> Why do yall go through so much trouble to not utilize existing Internet
> messaging standards? The overhead of an HTML message is pretty small. I
> wouldn't be surprised if it was near the overhead of a UUENCODE!
If a message was _just_ in HTML, I might agree with that statement, but far
and away the overwhelming majority of messages I see with an HTML component
in them have all of the same content in a plain text component as well.
So the overhead for HTML is often more than the actual message length, and
net bandwidth is NOT an inexhaustable resource, especially to those of us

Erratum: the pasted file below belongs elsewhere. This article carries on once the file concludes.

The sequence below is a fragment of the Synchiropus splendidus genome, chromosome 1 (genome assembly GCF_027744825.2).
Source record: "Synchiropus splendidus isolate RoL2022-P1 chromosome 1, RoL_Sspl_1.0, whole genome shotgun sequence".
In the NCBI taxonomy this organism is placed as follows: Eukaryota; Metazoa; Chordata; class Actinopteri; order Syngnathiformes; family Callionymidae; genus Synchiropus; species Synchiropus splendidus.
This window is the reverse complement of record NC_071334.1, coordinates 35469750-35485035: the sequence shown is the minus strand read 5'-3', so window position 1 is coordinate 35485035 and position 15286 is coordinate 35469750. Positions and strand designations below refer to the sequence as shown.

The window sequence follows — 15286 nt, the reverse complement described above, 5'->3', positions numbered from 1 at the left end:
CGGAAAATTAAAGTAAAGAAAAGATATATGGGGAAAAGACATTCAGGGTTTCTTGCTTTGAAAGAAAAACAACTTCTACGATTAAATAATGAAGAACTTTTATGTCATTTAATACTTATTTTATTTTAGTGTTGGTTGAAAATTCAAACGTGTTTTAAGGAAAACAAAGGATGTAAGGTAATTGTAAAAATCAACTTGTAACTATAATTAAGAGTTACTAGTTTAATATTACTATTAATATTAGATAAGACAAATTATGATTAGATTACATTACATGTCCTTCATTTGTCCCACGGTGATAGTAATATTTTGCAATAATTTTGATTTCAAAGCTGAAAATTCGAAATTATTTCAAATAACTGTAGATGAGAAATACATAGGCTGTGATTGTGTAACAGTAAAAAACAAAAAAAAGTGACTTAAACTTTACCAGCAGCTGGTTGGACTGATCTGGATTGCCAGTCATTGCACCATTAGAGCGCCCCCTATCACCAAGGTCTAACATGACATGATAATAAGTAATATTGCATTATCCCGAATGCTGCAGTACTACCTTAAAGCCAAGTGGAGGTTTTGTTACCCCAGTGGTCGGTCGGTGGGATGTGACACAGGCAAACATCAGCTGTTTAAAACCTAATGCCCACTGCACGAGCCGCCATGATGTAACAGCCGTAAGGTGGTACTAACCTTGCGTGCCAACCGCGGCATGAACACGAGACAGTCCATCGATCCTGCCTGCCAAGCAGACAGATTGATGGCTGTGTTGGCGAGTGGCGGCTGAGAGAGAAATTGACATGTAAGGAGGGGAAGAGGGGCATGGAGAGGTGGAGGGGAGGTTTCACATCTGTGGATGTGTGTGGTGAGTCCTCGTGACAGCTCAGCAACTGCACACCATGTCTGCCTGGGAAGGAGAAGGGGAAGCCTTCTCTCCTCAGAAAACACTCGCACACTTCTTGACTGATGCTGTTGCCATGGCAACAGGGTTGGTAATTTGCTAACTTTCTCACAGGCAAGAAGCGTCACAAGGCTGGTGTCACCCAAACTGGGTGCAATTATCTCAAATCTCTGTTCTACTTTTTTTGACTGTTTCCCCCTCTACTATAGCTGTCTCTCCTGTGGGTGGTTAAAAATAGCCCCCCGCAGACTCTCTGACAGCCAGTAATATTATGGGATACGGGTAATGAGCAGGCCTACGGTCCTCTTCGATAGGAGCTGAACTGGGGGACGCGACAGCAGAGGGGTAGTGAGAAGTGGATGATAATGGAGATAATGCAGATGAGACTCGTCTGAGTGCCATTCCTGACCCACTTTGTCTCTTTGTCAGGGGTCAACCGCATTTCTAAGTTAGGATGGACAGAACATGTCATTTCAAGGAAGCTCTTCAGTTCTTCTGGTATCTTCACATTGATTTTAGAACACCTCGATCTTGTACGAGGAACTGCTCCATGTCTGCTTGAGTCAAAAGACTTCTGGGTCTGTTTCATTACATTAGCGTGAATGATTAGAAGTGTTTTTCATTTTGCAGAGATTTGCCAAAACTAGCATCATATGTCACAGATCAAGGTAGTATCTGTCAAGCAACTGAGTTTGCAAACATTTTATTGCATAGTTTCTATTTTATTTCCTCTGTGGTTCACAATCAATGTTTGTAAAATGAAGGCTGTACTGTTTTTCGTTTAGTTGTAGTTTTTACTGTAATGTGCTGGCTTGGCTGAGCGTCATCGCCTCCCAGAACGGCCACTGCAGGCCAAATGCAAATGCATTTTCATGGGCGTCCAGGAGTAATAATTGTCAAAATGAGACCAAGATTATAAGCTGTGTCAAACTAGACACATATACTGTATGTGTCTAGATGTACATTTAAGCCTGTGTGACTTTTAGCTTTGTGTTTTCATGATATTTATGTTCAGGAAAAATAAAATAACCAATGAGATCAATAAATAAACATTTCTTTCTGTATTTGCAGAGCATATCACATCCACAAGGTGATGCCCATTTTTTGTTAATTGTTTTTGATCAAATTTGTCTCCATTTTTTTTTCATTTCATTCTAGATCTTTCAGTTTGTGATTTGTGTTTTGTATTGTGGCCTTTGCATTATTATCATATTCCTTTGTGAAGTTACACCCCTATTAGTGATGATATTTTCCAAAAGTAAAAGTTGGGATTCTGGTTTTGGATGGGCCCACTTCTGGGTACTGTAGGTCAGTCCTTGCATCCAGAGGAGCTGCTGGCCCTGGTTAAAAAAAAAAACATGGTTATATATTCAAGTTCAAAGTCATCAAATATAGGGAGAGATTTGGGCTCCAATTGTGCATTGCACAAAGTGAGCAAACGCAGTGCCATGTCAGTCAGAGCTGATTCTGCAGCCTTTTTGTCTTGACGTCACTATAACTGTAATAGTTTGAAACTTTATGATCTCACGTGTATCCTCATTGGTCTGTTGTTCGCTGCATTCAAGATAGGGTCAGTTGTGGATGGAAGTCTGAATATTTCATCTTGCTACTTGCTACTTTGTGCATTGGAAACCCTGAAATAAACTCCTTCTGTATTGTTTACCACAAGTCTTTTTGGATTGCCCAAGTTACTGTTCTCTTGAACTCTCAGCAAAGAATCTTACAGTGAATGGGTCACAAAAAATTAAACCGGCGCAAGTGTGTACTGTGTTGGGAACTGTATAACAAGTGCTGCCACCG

who pay the bills for net access.
> Granted, not everyone has a mail reader that will read HTML, but at what
> percentage do you make HTML a standard? And for those of you who are
> stuck on UNIX using readers that only stand regular text messages, don't
> gripe and complain that the rest of us decided to move on and leave you
> in the 60's. Plain text messaging is on the way out. Corporate messaging
> systems have been rich text for many years.
Well, SOME have been. I have subscribers using PROFS on IBM mainframe
systems, to say that their capabilities are limited is an understatement,
even to a Unix fiend like myself. And I have seen cases of mail readers
that CRASH because of HTML segments.
There will come a time when HTML (or hopefully something _beyond_ HTML)
will be sufficiently pervasive that it will make sense to change, but
at this point, only about 30% of my list traffic is even in MIME format,
and under 3% is in HTML, which is a far cry from universal acceptance.